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Three Big Things
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As Trump denies wrongdoing, pace of Russia probe quickens

As Trump denies wrongdoing, pace of Russia probe quickens

Even as President Donald Trump again denounced the investigation of Russian interference in the 2016 elections and any ties to his campaign as a ‘witch hunt,’ federal prosecutors on Monday reached a plea bargain agreement with a Russian woman accused of illegal political activity in the U.S., and the Special Counsel’s office prepared to reveal details of alleged lies by former Trump campaign manager Paul Manafort. The federal judge overseeing Manafort’s case suddenly scheduled a status hearing for Tuesday afternoon, as Robert Mueller’s office is expected to publicly file a redacted version of a report on what lies the government claims that Manafort told investigators, even after agreeing to cooperate with the Russia investigation. As he did with earlier procedural actions in a Washington federal courtroom, Manafort waived his right to be at the Tuesday hearing, again saying the time involved in being transported from prison to the D.C. courthouse was not worth the effort. List of things happening this week, so far: Manafort sentencing hearing – Tuesday Butina plea hearing – Wednesday Cohen sentencing hearing – Wednesday And the list will likely grow. — Bradley P. Moss (@BradMossEsq) December 10, 2018 While Manafort suddenly had a Tuesday court hearing scheduled, there were new developments on Monday in the case of 29 year old Maria Butina, who has been jailed since July, charged with illegal political activity in the United States, amid questions related to her ties to the National Rifle Association and the GOP. It was not immediately apparent what was involved in Butina’s change of heart, as a federal judge set a plea hearing for Wednesday afternoon, several hours after the scheduled sentencing in New York for former Trump personal attorney Michael Cohen. Democrats continued Monday to raise questions about Butina and the NRA, as well as the broader issue of whether Russian money was funneled through the NRA and into the 2016 campaign for President. “Maria Butina is set to plead guilty based on her efforts to influence American politics through the NRA,” said Rep. Ted Deutch (D-FL). “There is still a lot we don’t know about the NRA’s campaign spending and connections to the Kremlin.” “Another bad day for Individual-1 and his inner circle,” said Sen. Richard Blumenthal (D-CT). Dear @NRA: Now I know why you refused to answer the letter I wrote with other Members of Congress in March about Russian efforts to influence you. Will the Maria Butina plea expose what you are hiding in your clenched fist? Oh, and I have 3 words for you: January is coming. https://t.co/TPbshZtXDJ — Ted Lieu (@tedlieu) December 10, 2018 Back in 2015, Butina happened to appear at a Q&A session with then candidate Donald Trump, and asked him a question about U.S. relations with Russia. The Butina case was not brought by Mueller, but instead by the U.S. Attorney for Washington, D.C. – but it still could have an overall impact on the investigation into Russian influence in the 2016 campaign.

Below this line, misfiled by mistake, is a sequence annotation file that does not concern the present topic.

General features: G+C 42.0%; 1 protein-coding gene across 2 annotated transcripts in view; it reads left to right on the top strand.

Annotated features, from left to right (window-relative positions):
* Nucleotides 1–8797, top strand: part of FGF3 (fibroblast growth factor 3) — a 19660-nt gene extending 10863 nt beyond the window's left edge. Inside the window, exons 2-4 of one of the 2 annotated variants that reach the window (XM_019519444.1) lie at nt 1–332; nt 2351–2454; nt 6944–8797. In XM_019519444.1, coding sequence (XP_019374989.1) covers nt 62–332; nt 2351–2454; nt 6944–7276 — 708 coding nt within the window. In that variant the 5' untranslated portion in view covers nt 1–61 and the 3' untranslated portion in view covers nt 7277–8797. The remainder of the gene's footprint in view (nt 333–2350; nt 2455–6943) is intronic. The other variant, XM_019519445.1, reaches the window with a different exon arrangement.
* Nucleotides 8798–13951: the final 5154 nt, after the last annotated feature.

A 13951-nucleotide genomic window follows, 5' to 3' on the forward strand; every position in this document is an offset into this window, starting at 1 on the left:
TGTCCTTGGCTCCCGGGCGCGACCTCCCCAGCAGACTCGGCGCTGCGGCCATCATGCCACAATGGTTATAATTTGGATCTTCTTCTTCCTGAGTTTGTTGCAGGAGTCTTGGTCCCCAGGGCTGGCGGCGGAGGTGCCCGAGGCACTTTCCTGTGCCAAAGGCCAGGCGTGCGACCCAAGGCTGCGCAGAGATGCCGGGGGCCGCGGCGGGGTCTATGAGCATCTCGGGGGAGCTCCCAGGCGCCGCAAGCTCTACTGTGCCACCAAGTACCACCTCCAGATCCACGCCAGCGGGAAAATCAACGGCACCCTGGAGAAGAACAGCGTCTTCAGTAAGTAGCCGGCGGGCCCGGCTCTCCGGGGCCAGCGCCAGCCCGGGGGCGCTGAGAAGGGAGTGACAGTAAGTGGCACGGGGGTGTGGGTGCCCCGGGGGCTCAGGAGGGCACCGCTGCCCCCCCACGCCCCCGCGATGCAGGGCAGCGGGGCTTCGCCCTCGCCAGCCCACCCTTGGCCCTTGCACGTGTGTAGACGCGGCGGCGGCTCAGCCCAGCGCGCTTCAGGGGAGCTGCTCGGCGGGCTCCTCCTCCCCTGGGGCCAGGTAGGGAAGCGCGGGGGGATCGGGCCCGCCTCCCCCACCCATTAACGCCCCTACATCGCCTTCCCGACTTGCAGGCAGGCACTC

‘Nothing but scorn for humanity’: Newly released writings show evolution of Sandy Hook shooter

‘Nothing but scorn for humanity’: Newly released writings show evolution of Sandy Hook shooter